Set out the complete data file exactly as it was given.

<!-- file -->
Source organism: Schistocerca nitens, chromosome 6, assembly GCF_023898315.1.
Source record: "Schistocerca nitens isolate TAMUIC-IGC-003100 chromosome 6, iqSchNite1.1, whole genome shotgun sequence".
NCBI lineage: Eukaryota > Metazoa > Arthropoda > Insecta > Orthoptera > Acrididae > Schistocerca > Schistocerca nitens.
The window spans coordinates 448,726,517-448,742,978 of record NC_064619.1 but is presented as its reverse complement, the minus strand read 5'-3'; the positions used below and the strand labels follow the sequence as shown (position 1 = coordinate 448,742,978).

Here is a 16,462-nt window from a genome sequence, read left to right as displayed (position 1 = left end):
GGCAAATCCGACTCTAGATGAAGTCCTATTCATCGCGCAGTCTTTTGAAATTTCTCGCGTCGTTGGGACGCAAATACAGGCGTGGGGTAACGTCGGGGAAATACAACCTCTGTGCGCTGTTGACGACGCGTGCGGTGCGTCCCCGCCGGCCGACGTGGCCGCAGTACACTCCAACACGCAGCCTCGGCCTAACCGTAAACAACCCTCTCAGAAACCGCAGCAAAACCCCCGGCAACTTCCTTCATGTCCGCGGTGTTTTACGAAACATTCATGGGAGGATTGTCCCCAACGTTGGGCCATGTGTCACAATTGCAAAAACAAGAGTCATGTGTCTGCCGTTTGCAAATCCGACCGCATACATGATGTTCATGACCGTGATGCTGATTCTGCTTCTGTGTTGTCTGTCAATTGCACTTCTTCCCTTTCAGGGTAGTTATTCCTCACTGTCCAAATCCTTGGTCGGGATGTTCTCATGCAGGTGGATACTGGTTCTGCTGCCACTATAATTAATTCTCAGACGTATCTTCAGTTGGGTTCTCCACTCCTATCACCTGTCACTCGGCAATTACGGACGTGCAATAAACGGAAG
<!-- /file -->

Source organism: Schistocerca nitens, chromosome 6, assembly GCF_023898315.1.
Source record: "Schistocerca nitens isolate TAMUIC-IGC-003100 chromosome 6, iqSchNite1.1, whole genome shotgun sequence".
NCBI lineage: Eukaryota > Metazoa > Arthropoda > Insecta > Orthoptera > Acrididae > Schistocerca > Schistocerca nitens.
The window spans coordinates 448,726,517-448,742,978 of record NC_064619.1 but is presented as its reverse complement, the minus strand read 5'-3'; the positions used below and the strand labels follow the sequence as shown (position 1 = coordinate 448,742,978).

Here is a 16,462-nt window from a genome sequence, read left to right as displayed (position 1 = left end):
GGCAAATCCGACTCTAGATGAAGTCCTATTCATCGCGCAGTCTTTTGAAATTTCTCGCGTCGTTGGGACGCAAATACAGGCGTGGGGTAACGTCGGGGAAATACAACCTCTGTGCGCTGTTGACGACGCGTGCGGTGCGTCCCCGCCGGCCGACGTGGCCGCAGTACACTCCAACACGCAGCCTCGGCCTAACCGTAAACAACCCTCTCAGAAACCGCAGCAAAACCCCCGGCAACTTCCTTCATGTCCGCGGTGTTTTACGAAACATTCATGGGAGGATTGTCCCCAACGTTGGGCCATGTGTCACAATTGCAAAAACAAGAGTCATGTGTCTGCCGTTTGCAAATCCGACCGCATACATGATGTTCATGACCGTGATGCTGATTCTGCTTCTGTGTTGTCTGTCAATTGCACTTCTTCCCTTTCAGGGTAGTTATTCCTCACTGTCCAAATCCTTGGTCGGGATGTTCTCATGCAGGTGGATACTGGTTCTGCTGCCACTATAATTAATTCTCAGACGTATCTTCAGTTGGGTTCTCCACTCCTATCACCTGTCACTCGGCAATTACGGACGTGCAATAAACGGAAG